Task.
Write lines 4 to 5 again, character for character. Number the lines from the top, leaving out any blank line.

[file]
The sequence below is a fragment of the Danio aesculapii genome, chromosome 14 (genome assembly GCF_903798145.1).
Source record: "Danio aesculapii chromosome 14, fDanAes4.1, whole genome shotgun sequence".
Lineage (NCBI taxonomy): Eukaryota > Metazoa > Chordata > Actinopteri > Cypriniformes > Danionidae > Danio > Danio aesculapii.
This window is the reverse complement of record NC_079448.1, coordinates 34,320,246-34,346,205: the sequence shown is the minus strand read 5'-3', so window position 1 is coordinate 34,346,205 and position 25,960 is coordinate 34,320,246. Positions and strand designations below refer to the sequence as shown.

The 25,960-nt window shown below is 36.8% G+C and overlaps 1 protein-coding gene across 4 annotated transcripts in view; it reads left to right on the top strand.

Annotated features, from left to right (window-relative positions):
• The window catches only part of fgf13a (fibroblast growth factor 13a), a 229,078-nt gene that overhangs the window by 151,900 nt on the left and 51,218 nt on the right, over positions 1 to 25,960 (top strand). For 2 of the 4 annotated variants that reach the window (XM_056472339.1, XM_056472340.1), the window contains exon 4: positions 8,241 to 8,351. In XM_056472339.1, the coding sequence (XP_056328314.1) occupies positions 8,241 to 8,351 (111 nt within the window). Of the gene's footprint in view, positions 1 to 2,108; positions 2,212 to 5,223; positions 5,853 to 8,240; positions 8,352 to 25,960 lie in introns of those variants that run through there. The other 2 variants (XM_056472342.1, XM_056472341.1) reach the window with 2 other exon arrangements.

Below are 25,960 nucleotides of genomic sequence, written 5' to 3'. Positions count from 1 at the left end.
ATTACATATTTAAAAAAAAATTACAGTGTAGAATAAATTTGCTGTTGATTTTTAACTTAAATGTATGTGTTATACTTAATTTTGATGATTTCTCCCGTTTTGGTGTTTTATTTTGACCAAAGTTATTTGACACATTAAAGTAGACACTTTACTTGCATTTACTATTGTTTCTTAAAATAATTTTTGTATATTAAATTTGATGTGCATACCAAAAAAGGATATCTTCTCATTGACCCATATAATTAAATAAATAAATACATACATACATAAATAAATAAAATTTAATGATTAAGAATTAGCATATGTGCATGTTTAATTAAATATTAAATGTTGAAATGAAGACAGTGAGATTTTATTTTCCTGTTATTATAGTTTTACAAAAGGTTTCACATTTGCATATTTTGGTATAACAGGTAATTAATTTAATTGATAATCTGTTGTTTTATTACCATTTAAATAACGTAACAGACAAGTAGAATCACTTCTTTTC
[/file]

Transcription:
This window is the reverse complement of record NC_079448.1, coordinates 34,320,246-34,346,205: the sequence shown is the minus strand read 5'-3', so window position 1 is coordinate 34,346,205 and position 25,960 is coordinate 34,320,246. Positions and strand designations below refer to the sequence as shown.

The 25,960-nt window shown below is 36.8% G+C and overlaps 1 protein-coding gene across 4 annotated transcripts in view; it reads left to right on the top strand.